Last week, a new study emerged showing that children with attention deficit hyperactivity disorder — or ADHD — are twice as likely to have missing or extra chromosomes than other children. This is the first concrete evidence that the disorder is genetic, and not simply a figment of parents' imaginations or a means to explain away a child's naughty behavior.
Bad parenting, bad kids and bad diet were the three most common environmental factors that have often been associated with ADHD. But in previous experiments, when each of these factors has been addressed and changed to treat the condition, little good has come of it.
The fact of the matter is that many children with ADHD have stable relationships with parents, eat a wholesome diet and are well behaved generally. But they remain unable to concentrate and focus on specific tasks. Still, the stigma remains that ADHD is overdiagnosed in kids who are just going through behavioral or environmental issues.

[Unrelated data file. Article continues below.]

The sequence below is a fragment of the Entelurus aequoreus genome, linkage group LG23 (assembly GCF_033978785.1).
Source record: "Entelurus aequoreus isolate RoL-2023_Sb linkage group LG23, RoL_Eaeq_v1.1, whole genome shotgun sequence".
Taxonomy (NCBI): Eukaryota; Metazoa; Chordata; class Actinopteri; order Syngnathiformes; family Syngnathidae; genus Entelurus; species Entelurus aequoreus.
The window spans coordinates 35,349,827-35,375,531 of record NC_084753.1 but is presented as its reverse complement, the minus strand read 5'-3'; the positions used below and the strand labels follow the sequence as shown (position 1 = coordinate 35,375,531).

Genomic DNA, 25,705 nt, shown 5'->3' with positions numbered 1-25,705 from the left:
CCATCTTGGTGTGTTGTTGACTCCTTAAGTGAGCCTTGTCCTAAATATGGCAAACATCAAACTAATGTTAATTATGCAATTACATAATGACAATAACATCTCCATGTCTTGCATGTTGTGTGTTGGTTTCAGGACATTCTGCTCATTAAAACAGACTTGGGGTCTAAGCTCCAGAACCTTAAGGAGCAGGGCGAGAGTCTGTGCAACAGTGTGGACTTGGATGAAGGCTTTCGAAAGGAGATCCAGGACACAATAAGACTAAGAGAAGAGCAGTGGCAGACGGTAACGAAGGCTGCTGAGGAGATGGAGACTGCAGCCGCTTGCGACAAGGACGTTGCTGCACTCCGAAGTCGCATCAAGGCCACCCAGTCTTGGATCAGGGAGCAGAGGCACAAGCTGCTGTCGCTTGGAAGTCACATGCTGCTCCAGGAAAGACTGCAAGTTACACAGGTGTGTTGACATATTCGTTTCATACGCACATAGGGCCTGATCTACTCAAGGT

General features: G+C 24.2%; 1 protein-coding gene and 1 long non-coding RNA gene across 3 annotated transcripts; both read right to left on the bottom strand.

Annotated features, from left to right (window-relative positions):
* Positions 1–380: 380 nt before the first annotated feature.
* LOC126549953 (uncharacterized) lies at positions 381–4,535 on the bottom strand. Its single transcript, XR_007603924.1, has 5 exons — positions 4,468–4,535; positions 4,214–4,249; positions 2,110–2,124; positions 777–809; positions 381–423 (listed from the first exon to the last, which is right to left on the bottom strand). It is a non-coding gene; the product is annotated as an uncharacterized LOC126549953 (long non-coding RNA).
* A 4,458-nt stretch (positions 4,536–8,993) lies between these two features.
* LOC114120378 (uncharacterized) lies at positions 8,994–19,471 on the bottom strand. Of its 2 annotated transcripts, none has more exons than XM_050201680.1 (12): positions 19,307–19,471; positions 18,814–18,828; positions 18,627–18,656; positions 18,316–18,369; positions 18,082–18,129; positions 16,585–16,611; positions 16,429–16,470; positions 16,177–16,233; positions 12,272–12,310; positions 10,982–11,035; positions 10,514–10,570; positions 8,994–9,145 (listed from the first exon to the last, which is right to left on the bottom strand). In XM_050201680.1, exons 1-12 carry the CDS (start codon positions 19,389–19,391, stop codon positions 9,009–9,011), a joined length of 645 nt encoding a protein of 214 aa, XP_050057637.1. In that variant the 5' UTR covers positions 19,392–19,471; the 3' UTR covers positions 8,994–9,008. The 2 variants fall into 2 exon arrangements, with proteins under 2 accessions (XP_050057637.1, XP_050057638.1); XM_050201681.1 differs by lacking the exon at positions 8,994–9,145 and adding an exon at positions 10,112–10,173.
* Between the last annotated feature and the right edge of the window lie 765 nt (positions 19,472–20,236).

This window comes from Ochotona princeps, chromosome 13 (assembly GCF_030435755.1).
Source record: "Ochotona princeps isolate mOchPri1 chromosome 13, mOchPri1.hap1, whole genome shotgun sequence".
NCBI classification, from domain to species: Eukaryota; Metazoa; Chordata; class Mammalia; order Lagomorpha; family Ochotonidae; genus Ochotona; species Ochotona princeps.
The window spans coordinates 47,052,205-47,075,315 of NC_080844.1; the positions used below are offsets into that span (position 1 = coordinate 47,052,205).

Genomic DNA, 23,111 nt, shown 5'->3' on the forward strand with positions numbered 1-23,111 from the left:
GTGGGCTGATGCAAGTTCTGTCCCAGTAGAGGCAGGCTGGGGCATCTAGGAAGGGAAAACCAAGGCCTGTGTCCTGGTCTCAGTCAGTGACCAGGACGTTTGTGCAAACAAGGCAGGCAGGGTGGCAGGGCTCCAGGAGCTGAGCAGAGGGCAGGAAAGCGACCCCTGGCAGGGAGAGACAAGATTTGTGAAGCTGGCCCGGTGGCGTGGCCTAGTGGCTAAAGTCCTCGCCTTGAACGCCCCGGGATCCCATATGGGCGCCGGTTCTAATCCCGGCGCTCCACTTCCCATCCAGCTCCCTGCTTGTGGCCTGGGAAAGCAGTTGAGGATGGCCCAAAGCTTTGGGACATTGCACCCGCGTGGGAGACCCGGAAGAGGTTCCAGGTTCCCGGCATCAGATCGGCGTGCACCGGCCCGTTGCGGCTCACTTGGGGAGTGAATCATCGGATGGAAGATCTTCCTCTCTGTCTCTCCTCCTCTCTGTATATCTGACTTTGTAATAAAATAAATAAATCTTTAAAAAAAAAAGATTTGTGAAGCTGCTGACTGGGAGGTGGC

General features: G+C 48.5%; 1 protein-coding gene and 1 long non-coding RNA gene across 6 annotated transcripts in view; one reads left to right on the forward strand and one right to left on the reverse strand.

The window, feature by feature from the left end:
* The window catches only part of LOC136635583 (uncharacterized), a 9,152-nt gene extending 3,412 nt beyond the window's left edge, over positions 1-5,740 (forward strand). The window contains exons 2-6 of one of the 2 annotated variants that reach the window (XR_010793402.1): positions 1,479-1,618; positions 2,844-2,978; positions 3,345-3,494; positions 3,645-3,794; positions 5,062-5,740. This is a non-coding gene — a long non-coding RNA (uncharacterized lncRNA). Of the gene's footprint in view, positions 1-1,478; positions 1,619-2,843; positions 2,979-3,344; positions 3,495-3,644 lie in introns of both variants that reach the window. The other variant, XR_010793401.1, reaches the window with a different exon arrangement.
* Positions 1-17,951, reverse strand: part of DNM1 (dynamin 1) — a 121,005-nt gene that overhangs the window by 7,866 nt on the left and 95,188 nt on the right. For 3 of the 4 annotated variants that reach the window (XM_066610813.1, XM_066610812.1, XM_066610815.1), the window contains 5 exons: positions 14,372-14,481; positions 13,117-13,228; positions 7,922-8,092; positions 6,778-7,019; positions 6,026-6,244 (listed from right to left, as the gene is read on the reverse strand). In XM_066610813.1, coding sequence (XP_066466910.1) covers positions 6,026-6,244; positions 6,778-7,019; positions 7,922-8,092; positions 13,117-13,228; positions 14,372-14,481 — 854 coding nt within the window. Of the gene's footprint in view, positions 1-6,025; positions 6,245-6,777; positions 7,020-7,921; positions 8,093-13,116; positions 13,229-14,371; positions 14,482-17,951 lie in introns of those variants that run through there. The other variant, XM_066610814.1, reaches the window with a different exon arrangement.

So the fact that researchers have finally been able to link a genetic component to ADHD is big news for sufferers and their families. Hopefully, it means that these families will have to spend less time explaining their children's behavior and more time finding ways to identify and maybe even cure their condition.